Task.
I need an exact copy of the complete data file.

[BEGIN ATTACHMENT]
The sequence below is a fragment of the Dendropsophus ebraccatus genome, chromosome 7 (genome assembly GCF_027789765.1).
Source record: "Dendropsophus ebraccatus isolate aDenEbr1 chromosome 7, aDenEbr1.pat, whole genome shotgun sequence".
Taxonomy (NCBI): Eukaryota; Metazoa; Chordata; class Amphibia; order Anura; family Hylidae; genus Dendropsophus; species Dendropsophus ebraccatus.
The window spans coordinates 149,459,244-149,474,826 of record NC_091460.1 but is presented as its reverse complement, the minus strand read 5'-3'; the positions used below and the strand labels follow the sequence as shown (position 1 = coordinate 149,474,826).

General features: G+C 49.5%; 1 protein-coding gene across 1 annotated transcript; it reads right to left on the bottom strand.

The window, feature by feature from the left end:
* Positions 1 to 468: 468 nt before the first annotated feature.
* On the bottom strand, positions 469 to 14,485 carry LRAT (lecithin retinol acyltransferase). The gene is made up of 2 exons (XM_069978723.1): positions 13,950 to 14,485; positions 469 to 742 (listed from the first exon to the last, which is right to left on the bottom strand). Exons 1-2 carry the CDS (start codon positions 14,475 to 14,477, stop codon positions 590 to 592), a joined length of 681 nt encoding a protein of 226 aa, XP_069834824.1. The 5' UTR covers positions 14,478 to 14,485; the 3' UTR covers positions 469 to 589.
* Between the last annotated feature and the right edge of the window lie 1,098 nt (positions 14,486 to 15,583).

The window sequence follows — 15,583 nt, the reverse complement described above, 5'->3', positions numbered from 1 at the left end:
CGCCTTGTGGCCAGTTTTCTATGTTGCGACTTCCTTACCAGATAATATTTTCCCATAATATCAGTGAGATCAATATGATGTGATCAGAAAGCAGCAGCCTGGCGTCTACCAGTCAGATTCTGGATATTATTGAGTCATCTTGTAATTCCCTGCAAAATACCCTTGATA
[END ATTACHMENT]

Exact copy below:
The sequence below is a fragment of the Dendropsophus ebraccatus genome, chromosome 7 (genome assembly GCF_027789765.1).
Source record: "Dendropsophus ebraccatus isolate aDenEbr1 chromosome 7, aDenEbr1.pat, whole genome shotgun sequence".
Taxonomy (NCBI): Eukaryota; Metazoa; Chordata; class Amphibia; order Anura; family Hylidae; genus Dendropsophus; species Dendropsophus ebraccatus.
The window spans coordinates 149,459,244-149,474,826 of record NC_091460.1 but is presented as its reverse complement, the minus strand read 5'-3'; the positions used below and the strand labels follow the sequence as shown (position 1 = coordinate 149,474,826).

General features: G+C 49.5%; 1 protein-coding gene across 1 annotated transcript; it reads right to left on the bottom strand.

The window, feature by feature from the left end:
* Positions 1 to 468: 468 nt before the first annotated feature.
* On the bottom strand, positions 469 to 14,485 carry LRAT (lecithin retinol acyltransferase). The gene is made up of 2 exons (XM_069978723.1): positions 13,950 to 14,485; positions 469 to 742 (listed from the first exon to the last, which is right to left on the bottom strand). Exons 1-2 carry the CDS (start codon positions 14,475 to 14,477, stop codon positions 590 to 592), a joined length of 681 nt encoding a protein of 226 aa, XP_069834824.1. The 5' UTR covers positions 14,478 to 14,485; the 3' UTR covers positions 469 to 589.
* Between the last annotated feature and the right edge of the window lie 1,098 nt (positions 14,486 to 15,583).

The window sequence follows — 15,583 nt, the reverse complement described above, 5'->3', positions numbered from 1 at the left end:
CGCCTTGTGGCCAGTTTTCTATGTTGCGACTTCCTTACCAGATAATATTTTCCCATAATATCAGTGAGATCAATATGATGTGATCAGAAAGCAGCAGCCTGGCGTCTACCAGTCAGATTCTGGATATTATTGAGTCATCTTGTAATTCCCTGCAAAATACCCTTGATA